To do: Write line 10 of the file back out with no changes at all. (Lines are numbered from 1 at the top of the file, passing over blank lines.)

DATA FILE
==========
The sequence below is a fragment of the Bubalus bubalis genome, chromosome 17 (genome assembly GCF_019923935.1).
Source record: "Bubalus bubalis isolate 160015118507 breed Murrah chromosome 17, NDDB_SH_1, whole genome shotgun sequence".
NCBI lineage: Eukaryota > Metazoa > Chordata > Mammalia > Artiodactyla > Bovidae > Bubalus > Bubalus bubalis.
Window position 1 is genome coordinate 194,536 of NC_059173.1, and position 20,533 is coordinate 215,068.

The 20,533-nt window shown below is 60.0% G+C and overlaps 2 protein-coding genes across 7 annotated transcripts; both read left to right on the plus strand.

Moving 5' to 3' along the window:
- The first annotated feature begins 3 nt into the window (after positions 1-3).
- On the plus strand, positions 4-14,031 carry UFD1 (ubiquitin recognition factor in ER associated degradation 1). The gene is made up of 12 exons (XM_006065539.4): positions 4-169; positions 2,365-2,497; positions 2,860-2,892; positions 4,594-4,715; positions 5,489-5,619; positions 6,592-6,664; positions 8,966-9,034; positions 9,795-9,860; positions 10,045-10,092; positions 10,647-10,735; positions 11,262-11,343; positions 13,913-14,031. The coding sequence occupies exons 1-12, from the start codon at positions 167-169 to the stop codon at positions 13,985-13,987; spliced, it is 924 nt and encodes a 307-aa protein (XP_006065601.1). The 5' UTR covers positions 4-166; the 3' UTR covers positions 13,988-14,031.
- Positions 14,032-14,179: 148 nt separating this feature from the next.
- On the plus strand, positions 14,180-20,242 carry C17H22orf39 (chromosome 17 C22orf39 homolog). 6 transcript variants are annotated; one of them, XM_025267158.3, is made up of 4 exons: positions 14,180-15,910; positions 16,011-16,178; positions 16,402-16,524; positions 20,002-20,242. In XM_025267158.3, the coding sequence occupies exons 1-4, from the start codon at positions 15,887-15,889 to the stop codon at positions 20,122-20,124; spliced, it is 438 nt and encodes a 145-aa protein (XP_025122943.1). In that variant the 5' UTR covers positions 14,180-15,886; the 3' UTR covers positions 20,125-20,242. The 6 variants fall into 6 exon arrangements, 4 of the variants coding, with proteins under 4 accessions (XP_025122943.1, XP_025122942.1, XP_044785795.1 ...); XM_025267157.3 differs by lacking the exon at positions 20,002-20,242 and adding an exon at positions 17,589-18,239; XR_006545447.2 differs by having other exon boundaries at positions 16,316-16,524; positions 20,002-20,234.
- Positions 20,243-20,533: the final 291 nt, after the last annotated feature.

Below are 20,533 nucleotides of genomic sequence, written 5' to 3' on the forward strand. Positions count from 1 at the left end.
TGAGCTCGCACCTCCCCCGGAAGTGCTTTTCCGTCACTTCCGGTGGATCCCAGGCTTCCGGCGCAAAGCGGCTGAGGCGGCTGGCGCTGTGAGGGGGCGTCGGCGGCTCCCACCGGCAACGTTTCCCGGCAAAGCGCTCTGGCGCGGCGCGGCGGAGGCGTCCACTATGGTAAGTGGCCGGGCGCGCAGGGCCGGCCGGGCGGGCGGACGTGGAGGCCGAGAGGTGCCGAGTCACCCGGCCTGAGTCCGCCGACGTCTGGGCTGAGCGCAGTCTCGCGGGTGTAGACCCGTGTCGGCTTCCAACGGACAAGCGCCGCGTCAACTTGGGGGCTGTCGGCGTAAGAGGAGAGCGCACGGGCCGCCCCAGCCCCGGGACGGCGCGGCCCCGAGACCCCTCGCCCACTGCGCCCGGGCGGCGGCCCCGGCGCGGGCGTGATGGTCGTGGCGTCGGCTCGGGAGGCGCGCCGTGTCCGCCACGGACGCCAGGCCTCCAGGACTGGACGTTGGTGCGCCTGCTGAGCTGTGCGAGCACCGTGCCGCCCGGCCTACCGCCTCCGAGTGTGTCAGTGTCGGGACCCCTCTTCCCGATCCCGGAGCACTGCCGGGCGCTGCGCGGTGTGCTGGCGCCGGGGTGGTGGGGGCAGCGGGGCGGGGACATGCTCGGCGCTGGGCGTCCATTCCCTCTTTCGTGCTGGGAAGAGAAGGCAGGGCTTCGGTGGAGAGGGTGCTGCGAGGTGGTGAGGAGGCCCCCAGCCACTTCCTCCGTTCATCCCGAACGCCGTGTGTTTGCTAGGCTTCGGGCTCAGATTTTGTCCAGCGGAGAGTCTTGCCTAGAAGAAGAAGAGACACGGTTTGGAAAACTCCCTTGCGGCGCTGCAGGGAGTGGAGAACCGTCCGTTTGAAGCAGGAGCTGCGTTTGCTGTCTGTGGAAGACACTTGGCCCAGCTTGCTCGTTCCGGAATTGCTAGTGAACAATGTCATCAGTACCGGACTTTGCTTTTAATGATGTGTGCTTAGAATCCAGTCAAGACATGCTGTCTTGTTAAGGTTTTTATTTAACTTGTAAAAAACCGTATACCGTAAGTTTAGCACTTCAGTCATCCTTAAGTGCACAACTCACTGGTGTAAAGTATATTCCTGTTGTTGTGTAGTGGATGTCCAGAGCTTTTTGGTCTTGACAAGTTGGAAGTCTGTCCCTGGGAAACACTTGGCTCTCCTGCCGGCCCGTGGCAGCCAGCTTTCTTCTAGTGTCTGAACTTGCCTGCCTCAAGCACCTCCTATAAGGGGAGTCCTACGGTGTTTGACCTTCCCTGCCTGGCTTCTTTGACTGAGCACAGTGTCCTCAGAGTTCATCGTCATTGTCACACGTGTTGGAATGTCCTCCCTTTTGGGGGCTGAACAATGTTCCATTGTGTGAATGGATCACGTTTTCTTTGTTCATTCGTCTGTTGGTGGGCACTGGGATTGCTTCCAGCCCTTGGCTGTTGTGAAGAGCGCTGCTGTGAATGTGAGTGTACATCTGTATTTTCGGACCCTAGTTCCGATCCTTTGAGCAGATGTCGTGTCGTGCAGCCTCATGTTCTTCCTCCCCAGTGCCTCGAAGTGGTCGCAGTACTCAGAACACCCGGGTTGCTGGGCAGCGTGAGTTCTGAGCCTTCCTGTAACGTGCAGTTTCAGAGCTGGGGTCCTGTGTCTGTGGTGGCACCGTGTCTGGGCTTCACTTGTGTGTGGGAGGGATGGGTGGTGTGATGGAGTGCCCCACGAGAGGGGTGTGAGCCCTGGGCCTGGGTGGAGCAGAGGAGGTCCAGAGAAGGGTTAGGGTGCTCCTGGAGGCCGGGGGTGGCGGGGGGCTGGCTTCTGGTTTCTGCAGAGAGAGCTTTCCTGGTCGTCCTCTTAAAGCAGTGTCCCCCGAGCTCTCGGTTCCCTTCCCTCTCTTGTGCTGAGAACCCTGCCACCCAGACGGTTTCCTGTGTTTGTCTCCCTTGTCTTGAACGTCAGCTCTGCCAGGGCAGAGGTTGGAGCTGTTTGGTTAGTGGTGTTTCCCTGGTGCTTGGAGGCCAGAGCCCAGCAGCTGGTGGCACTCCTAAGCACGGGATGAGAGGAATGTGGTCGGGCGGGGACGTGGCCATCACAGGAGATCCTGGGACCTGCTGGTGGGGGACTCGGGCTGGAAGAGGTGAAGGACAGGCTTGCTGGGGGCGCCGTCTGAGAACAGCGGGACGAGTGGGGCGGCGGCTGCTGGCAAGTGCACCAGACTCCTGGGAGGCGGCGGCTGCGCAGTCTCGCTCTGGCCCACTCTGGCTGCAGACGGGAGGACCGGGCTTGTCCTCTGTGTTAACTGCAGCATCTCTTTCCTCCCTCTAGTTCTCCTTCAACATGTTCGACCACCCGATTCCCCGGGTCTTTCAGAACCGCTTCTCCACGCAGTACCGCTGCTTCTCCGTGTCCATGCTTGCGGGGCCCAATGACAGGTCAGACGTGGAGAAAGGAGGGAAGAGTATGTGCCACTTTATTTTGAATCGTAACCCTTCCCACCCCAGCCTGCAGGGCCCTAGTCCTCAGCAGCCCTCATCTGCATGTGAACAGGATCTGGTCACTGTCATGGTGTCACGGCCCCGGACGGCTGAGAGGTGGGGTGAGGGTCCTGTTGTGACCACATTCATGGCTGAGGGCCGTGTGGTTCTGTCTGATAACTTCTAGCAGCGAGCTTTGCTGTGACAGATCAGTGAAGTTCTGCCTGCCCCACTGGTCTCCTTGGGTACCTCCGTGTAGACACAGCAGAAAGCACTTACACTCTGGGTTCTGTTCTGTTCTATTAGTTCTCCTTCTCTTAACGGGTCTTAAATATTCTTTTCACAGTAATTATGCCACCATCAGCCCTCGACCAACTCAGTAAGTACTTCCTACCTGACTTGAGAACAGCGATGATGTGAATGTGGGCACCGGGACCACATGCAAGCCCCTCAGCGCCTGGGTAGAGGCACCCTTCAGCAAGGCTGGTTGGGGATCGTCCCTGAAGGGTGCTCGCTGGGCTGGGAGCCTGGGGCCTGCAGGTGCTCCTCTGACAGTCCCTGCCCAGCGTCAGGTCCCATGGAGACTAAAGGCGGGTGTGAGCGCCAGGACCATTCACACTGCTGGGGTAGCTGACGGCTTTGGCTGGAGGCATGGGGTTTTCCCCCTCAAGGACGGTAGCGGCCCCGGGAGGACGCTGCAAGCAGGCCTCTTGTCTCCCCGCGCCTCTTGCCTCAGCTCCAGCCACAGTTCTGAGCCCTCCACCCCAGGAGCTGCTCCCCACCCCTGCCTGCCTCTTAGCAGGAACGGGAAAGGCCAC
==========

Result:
- On the plus strand, positions 14,180-20,242 carry C17H22orf39 (chromosome 17 C22orf39 homolog). 6 transcript variants are annotated; one of them, XM_025267158.3, is made up of 4 exons: positions 14,180-15,910; positions 16,011-16,178; positions 16,402-16,524; positions 20,002-20,242. In XM_025267158.3, the coding sequence occupies exons 1-4, from the start codon at positions 15,887-15,889 to the stop codon at positions 20,122-20,124; spliced, it is 438 nt and encodes a 145-aa protein (XP_025122943.1). In that variant the 5' UTR covers positions 14,180-15,886; the 3' UTR covers positions 20,125-20,242. The 6 variants fall into 6 exon arrangements, 4 of the variants coding, with proteins under 4 accessions (XP_025122943.1, XP_025122942.1, XP_044785795.1 ...); XM_025267157.3 differs by lacking the exon at positions 20,002-20,242 and adding an exon at positions 17,589-18,239; XR_006545447.2 differs by having other exon boundaries at positions 16,316-16,524; positions 20,002-20,234.